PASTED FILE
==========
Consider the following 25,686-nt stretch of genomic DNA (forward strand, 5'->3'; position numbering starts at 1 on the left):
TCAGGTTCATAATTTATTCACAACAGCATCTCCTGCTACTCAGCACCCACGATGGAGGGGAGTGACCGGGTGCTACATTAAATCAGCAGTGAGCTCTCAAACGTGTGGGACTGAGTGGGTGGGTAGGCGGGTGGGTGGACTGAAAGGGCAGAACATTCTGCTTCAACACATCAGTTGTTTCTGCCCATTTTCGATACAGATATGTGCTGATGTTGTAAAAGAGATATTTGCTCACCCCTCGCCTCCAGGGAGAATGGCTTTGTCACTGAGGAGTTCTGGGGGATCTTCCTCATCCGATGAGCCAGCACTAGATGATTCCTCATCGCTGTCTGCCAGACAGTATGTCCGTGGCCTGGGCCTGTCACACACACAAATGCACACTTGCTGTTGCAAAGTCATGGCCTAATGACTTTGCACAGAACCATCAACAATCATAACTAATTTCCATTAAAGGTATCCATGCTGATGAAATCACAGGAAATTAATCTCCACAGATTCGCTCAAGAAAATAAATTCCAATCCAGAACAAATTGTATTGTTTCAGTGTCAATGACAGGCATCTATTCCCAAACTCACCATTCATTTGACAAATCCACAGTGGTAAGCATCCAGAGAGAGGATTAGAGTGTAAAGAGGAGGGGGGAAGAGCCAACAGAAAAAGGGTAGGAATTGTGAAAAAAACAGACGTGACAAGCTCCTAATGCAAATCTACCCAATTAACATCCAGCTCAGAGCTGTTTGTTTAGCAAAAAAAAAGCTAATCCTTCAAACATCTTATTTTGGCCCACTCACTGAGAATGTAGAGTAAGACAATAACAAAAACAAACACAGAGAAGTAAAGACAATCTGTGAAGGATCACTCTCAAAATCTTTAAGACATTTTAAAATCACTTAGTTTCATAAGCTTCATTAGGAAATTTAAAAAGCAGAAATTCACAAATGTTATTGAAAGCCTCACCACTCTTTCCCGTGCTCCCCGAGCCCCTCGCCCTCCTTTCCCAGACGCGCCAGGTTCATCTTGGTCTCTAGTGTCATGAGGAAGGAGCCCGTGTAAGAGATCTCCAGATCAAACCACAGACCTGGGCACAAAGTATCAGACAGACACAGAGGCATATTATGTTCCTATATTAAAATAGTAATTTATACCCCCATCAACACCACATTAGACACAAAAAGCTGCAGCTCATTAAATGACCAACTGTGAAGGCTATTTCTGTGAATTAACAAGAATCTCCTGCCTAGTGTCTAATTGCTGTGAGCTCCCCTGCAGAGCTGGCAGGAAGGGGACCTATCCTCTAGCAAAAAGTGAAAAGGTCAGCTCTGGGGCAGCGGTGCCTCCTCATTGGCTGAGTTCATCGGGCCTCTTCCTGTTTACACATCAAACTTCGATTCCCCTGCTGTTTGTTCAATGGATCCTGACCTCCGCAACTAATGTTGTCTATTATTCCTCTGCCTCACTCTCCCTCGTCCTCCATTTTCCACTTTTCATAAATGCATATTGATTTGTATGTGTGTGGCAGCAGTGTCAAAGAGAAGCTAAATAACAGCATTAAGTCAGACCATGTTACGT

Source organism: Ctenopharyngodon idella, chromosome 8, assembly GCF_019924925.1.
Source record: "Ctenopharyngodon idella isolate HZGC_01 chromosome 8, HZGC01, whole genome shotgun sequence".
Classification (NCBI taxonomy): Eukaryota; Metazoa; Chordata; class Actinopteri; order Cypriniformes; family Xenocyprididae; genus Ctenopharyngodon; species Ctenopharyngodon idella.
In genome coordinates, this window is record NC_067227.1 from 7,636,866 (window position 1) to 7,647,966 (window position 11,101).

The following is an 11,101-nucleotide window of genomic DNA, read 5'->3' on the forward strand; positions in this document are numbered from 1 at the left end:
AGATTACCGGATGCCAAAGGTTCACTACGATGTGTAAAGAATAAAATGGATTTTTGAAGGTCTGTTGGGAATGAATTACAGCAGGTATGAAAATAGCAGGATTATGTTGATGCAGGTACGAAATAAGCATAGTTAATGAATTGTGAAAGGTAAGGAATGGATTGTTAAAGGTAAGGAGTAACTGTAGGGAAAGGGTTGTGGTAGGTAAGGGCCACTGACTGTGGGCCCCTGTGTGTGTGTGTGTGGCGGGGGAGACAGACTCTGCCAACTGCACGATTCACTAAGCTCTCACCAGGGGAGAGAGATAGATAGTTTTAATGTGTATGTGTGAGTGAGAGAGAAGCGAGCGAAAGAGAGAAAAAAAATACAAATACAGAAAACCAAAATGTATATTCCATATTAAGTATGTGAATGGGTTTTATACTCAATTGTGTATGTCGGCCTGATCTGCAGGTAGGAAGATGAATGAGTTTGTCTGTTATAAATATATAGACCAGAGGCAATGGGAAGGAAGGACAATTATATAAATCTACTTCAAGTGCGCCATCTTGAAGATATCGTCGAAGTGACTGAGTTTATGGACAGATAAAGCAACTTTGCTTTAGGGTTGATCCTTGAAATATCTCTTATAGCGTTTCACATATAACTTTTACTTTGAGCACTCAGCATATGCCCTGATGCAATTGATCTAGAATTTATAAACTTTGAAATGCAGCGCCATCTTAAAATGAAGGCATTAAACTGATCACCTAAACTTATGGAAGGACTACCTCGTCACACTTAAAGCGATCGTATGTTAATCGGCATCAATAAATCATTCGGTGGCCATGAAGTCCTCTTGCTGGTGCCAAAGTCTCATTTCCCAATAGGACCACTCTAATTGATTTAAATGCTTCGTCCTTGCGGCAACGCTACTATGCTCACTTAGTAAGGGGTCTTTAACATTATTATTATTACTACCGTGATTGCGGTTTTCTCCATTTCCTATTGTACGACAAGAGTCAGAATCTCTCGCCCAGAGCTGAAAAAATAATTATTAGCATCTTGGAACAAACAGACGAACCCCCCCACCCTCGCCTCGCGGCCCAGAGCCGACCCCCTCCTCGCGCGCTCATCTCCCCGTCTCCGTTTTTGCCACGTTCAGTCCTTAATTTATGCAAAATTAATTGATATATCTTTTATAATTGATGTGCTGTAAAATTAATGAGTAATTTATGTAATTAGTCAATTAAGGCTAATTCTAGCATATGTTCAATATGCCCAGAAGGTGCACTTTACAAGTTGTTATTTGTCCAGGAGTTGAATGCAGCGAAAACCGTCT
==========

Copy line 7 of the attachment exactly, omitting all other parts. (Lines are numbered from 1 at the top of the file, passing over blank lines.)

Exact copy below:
The following is an 11,101-nucleotide window of genomic DNA, read 5'->3' on the forward strand; positions in this document are numbered from 1 at the left end: